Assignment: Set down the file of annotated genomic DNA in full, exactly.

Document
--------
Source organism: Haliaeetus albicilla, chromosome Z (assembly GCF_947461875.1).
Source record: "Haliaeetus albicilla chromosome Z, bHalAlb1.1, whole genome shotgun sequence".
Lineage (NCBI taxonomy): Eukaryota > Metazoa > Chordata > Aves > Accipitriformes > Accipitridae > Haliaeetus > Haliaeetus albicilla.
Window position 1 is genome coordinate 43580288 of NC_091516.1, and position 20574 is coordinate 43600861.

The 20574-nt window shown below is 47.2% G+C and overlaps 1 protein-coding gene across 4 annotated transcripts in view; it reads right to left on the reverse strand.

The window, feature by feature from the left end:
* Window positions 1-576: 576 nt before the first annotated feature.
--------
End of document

Source organism: Haliaeetus albicilla, chromosome Z (assembly GCF_947461875.1).
Source record: "Haliaeetus albicilla chromosome Z, bHalAlb1.1, whole genome shotgun sequence".
Lineage (NCBI taxonomy): Eukaryota > Metazoa > Chordata > Aves > Accipitriformes > Accipitridae > Haliaeetus > Haliaeetus albicilla.
Window position 1 is genome coordinate 43580288 of NC_091516.1, and position 20574 is coordinate 43600861.

The 20574-nt window shown below is 47.2% G+C and overlaps 1 protein-coding gene across 4 annotated transcripts in view; it reads right to left on the reverse strand.

The window, feature by feature from the left end:
* Window positions 1-576: 576 nt before the first annotated feature.